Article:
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Imperial Gazetteer of India, v. 5, p. 336.

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the Baitarani river. Population (1901), 2,945. Anandpur is connected
by a fair-weather road with Keonjhar town and also with Bhadrakh
station on the Bengal-Nagpur Railway. A considerable trade is carried
on, the rural and forest produce brought by land from the south-west
being bartered for salt carried by boats from the coast.
Anandpur.-Town in the Una tahsil of Hoshiarpur District, Punjab,
situated in 3I 14' N. and 76 31' E., on the left bank of the Sutlej.
Population (1901), 5,028. Founded by the Sikh Guru, Tegh Bahadur,
it became a stronghold of the tenth Guru, Govind Singh, who was
defeated here by the troops of Aurangzeb. It is still of religious
importance as the head-quarters of the branch of the Sodhis descended
from Tegh Bahadur's nephew, and contains many Sikh shrines and
monuments of interest. The municipality was created in 1867. The
income and expenditure during the ten years ending I902-3 averaged
Rs. 2,900. In 1903-4 the income was Rs. 3,000, chiefly derived from
octroi; and the expenditure was Rs. 2,600. There is a Government
Anantapur District (Anantapuramn).-The central of the four
CEDED DISTRICTS in the Madras Presidency, lying between I3 4r' and
I5 14' N. and 760 49' and 78 9' E., with an area of 5,557 square miles.
It is bounded on the north by Bellary and Kurnool Districts; on the
west by Bellary and the State of Mysore; on the south by the same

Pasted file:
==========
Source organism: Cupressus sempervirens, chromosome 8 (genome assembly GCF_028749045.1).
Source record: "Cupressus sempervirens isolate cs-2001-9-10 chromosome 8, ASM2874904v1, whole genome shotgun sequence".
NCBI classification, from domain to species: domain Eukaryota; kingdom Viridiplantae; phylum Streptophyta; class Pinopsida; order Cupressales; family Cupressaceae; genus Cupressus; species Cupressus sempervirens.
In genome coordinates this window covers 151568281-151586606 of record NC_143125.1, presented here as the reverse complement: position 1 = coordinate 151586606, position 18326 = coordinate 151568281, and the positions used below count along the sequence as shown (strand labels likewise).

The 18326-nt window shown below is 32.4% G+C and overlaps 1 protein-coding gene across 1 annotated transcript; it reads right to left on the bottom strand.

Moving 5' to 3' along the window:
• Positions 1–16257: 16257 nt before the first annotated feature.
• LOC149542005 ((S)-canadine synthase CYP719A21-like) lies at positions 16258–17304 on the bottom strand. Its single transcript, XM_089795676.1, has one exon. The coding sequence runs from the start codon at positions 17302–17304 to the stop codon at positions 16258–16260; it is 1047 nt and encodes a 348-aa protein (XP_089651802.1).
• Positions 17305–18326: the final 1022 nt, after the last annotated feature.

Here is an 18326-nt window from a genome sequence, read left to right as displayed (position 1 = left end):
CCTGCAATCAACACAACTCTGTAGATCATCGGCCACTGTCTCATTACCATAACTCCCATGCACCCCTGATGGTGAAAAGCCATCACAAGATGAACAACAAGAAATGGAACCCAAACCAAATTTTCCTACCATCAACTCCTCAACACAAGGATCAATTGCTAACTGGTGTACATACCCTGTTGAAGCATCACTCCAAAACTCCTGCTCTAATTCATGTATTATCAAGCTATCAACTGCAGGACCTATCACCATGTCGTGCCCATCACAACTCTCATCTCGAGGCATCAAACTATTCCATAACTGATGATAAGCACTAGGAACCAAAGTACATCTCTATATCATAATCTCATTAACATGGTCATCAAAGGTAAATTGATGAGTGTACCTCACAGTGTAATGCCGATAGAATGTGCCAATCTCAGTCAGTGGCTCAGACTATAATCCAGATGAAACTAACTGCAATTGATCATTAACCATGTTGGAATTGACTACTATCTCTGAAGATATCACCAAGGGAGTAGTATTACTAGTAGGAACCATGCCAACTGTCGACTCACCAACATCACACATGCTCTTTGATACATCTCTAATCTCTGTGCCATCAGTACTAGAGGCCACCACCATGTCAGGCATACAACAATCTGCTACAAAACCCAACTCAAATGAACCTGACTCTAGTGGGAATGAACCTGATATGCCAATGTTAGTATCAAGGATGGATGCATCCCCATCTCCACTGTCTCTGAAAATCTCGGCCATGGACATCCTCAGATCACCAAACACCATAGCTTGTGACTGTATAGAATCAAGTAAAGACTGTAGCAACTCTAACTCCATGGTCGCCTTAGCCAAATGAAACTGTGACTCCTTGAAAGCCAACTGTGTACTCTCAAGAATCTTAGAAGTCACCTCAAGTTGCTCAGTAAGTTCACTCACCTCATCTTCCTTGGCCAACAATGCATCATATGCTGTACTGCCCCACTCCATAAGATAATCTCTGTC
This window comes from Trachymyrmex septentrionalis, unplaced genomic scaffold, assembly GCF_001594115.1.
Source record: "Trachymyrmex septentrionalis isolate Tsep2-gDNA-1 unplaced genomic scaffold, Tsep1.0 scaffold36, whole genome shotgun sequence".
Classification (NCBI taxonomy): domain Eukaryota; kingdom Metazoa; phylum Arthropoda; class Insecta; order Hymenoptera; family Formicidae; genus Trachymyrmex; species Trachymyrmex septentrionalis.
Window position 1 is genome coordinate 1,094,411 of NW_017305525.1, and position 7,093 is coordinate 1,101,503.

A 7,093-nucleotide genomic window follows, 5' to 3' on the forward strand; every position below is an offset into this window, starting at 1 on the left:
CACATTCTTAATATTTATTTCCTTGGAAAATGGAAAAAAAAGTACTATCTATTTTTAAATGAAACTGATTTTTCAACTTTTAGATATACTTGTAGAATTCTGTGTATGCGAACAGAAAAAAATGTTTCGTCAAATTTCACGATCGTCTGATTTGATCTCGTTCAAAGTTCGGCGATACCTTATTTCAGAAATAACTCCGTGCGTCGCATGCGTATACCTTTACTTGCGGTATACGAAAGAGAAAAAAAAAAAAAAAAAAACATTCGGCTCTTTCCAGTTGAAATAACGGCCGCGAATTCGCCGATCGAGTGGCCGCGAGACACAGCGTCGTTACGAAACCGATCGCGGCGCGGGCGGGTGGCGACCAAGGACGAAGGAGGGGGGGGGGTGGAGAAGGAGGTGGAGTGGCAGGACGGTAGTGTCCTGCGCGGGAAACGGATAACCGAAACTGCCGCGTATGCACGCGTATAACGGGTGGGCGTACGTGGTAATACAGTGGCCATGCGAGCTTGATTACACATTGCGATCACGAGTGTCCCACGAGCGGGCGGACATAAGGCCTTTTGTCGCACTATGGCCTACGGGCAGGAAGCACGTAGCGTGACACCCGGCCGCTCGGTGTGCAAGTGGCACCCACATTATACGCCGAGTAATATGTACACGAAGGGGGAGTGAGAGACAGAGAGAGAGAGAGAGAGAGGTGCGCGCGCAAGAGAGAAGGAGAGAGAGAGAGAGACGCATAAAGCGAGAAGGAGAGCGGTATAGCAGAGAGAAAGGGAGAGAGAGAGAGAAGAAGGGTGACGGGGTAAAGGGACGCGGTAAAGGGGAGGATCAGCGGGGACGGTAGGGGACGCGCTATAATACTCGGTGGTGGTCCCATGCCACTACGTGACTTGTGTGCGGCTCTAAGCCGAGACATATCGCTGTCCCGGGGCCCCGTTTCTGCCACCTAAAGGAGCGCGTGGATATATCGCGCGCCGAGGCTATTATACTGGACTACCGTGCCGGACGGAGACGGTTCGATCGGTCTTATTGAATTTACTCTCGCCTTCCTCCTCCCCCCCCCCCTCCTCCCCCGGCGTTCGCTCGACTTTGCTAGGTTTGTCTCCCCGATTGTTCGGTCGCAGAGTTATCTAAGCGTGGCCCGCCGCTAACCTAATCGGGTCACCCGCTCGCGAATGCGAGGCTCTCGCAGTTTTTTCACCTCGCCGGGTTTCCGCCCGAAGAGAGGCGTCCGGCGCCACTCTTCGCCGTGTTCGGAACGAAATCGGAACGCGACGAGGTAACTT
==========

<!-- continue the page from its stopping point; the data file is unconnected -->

State; and on the east by Cuddapah District.
Anantapur forms part of the northern extremity of the Mysore plateau
and slopes from south to north. In the south the country has an
elevation of about 2,200 feet, which gradually decreases
aspects. to about i,ooo feet at Gooty in the north and 900 feet
at Tadpatri in the north-east. The eastern side of
the District, towards Cuddapah, is hilly, the Erramalas or Errakondas
('red hills') flanking that frontier in the north and other detached hills
breaking it farther south. The north-eastern portion is for the most
part an open plain of black cotton soil, surrounded by ridges of the
Errakonda range and containing long valleys running up into it.
Excluding this and the western portion of the Gooty taluk, which forms
part of the Bellary cotton soil plain, the general aspect of the District
is a barren, treeless, undulating plain of red soil, broken by long ridges
of almost equally barren and treeless hills. In the bottoms between the
ridges are occasional groves; but the uplands are extraordinarily bare,
and even on the hills the area of forest is small and none of it of any
density. In the south, the Penukonda tallk is very hilly and much of it
is consequently unfit for cultivation; Hindupur is for the most part flat;
and Madakasira is hilly and rocky towards the south, but to the west
more level. Except in the northern parts of the District, where there is
much cotton soil, the land is generally extremely poor and infertile,

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